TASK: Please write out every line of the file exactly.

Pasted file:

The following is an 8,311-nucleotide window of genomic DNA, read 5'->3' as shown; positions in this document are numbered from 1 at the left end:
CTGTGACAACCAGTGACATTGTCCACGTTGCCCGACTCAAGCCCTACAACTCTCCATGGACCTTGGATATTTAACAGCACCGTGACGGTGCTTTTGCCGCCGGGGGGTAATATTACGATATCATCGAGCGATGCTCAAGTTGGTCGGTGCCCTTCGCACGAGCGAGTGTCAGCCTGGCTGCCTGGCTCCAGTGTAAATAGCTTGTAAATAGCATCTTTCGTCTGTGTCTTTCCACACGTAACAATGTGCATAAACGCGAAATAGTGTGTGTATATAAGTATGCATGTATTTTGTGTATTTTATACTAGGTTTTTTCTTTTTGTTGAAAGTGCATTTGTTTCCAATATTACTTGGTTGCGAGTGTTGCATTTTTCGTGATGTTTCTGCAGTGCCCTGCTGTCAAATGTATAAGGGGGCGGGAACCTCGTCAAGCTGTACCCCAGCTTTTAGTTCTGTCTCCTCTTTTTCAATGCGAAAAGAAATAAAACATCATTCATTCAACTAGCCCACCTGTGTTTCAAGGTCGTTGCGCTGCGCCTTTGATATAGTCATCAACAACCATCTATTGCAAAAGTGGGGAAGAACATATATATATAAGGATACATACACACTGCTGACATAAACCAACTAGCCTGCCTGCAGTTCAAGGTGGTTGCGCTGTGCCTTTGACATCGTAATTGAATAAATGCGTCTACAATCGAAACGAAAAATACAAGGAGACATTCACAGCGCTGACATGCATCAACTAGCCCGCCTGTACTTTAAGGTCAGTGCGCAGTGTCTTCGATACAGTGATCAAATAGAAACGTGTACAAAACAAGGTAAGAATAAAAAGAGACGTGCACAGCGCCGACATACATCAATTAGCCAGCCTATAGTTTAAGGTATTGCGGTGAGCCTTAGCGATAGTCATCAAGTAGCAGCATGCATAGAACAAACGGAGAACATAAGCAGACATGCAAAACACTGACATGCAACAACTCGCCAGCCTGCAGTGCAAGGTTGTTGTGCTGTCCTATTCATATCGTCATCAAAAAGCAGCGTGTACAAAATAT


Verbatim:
The following is an 8,311-nucleotide window of genomic DNA, read 5'->3' as shown; positions in this document are numbered from 1 at the left end:
CTGTGACAACCAGTGACATTGTCCACGTTGCCCGACTCAAGCCCTACAACTCTCCATGGACCTTGGATATTTAACAGCACCGTGACGGTGCTTTTGCCGCCGGGGGGTAATATTACGATATCATCGAGCGATGCTCAAGTTGGTCGGTGCCCTTCGCACGAGCGAGTGTCAGCCTGGCTGCCTGGCTCCAGTGTAAATAGCTTGTAAATAGCATCTTTCGTCTGTGTCTTTCCACACGTAACAATGTGCATAAACGCGAAATAGTGTGTGTATATAAGTATGCATGTATTTTGTGTATTTTATACTAGGTTTTTTCTTTTTGTTGAAAGTGCATTTGTTTCCAATATTACTTGGTTGCGAGTGTTGCATTTTTCGTGATGTTTCTGCAGTGCCCTGCTGTCAAATGTATAAGGGGGCGGGAACCTCGTCAAGCTGTACCCCAGCTTTTAGTTCTGTCTCCTCTTTTTCAATGCGAAAAGAAATAAAACATCATTCATTCAACTAGCCCACCTGTGTTTCAAGGTCGTTGCGCTGCGCCTTTGATATAGTCATCAACAACCATCTATTGCAAAAGTGGGGAAGAACATATATATATAAGGATACATACACACTGCTGACATAAACCAACTAGCCTGCCTGCAGTTCAAGGTGGTTGCGCTGTGCCTTTGACATCGTAATTGAATAAATGCGTCTACAATCGAAACGAAAAATACAAGGAGACATTCACAGCGCTGACATGCATCAACTAGCCCGCCTGTACTTTAAGGTCAGTGCGCAGTGTCTTCGATACAGTGATCAAATAGAAACGTGTACAAAACAAGGTAAGAATAAAAAGAGACGTGCACAGCGCCGACATACATCAATTAGCCAGCCTATAGTTTAAGGTATTGCGGTGAGCCTTAGCGATAGTCATCAAGTAGCAGCATGCATAGAACAAACGGAGAACATAAGCAGACATGCAAAACACTGACATGCAACAACTCGCCAGCCTGCAGTGCAAGGTTGTTGTGCTGTCCTATTCATATCGTCATCAAAAAGCAGCGTGTACAAAATAT